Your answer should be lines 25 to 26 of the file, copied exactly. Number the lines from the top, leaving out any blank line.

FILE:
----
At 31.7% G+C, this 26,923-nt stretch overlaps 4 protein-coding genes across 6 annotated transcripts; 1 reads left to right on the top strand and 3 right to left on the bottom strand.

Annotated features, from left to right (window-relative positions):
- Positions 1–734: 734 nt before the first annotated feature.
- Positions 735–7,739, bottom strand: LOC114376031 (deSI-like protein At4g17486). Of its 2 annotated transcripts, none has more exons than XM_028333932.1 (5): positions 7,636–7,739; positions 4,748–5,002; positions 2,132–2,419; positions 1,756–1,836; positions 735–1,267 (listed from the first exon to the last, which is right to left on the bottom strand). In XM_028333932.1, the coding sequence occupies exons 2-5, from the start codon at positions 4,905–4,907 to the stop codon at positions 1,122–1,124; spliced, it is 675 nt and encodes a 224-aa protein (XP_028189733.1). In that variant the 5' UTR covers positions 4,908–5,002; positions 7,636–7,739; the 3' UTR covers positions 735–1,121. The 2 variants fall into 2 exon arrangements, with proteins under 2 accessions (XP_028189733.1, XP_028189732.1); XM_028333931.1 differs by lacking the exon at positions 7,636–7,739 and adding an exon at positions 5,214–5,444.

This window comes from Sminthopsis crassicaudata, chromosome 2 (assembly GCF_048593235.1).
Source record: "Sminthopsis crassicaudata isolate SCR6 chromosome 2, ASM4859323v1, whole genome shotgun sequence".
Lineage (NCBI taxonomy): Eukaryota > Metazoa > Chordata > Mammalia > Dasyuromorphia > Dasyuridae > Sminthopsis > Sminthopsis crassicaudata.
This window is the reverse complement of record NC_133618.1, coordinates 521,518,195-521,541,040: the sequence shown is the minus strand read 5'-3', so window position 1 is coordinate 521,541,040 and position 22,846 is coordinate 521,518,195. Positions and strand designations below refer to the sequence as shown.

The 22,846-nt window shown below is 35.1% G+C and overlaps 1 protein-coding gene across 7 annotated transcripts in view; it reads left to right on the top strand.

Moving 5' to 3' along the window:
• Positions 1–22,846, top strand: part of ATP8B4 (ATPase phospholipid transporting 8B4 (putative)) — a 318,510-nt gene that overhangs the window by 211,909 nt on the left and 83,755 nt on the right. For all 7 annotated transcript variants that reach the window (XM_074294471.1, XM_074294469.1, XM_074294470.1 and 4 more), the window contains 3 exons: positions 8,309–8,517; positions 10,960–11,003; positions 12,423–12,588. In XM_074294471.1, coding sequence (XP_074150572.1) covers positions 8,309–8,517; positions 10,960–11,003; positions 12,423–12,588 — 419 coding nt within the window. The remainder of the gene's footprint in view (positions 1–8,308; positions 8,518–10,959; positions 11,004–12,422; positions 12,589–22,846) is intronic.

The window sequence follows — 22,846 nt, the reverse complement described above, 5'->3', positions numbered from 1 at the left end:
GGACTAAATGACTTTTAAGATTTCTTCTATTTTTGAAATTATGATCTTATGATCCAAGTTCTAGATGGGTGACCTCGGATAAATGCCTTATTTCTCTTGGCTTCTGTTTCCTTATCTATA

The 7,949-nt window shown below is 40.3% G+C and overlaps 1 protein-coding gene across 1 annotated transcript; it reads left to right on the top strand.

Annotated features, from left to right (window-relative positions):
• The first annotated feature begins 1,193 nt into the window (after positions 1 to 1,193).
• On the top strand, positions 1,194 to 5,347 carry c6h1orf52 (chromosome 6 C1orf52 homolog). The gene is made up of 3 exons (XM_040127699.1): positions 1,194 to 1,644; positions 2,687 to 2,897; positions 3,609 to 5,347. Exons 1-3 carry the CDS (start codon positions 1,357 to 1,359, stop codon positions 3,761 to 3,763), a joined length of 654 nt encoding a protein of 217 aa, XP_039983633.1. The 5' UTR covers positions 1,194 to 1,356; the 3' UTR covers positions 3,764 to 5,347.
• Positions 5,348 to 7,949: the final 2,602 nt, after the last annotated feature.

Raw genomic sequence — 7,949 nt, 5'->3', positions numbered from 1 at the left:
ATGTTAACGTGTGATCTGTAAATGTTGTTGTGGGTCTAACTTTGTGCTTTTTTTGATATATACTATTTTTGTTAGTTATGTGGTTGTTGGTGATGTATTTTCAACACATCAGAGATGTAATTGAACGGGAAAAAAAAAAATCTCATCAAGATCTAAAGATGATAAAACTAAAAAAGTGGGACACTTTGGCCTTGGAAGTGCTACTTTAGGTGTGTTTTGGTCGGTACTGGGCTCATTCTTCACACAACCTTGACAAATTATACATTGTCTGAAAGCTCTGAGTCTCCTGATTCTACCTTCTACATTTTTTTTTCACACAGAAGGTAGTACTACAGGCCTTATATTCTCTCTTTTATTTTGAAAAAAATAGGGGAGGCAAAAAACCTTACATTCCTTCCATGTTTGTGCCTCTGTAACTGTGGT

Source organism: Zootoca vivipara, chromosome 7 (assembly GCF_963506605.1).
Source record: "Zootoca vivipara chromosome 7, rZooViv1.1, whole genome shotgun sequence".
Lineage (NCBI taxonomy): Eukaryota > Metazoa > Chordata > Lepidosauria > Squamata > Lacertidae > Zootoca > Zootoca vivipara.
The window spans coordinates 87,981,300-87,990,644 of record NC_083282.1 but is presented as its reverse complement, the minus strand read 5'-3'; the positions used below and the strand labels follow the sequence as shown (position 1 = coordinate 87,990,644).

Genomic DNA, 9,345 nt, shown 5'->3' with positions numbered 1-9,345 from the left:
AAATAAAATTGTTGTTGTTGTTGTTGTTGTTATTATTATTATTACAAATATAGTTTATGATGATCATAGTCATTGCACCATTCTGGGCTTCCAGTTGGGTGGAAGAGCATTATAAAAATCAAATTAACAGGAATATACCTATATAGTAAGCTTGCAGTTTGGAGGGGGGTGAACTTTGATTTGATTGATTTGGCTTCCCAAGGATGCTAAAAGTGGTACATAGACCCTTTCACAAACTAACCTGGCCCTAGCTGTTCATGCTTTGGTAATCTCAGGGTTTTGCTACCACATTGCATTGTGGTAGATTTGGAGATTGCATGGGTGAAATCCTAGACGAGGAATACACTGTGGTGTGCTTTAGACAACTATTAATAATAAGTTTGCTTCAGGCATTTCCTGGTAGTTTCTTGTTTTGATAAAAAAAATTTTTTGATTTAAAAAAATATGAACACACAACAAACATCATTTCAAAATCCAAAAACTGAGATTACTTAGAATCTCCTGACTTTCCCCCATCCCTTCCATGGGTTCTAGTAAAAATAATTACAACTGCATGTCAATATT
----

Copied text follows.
Genomic DNA, 9,345 nt, shown 5'->3' with positions numbered 1-9,345 from the left:
AAATAAAATTGTTGTTGTTGTTGTTGTTGTTATTATTATTATTACAAATATAGTTTATGATGATCATAGTCATTGCACCATTCTGGGCTTCCAGTTGGGTGGAAGAGCATTATAAAAATCAAATTAACAGGAATATACCTATATAGTAAGCTTGCAGTTTGGAGGGGGGTGAACTTTGATTTGATTGATTTGGCTTCCCAAGGATGCTAAAAGTGGTACATAGACCCTTTCACAAACTAACCTGGCCCTAGCTGTTCATGCTTTGGTAATCTCAGGGTTTTGCTACCACATTGCATTGTGGTAGATTTGGAGATTGCATGGGTGAAATCCTAGACGAGGAATACACTGTGGTGTGCTTTAGACAACTATTAATAATAAGTTTGCTTCAGGCATTTCCTGGTAGTTTCTTGTTTTGATAAAAAAAATTTTTTGATTTAAAAAAATATGAACACACAACAAACATCATTTCAAAATCCAAAAACTGAGATTACTTAGAATCTCCTGACTTTCCCCCATCCCTTCCATGGGTTCTAGTAAAAATAATTACAACTGCATGTCAATATT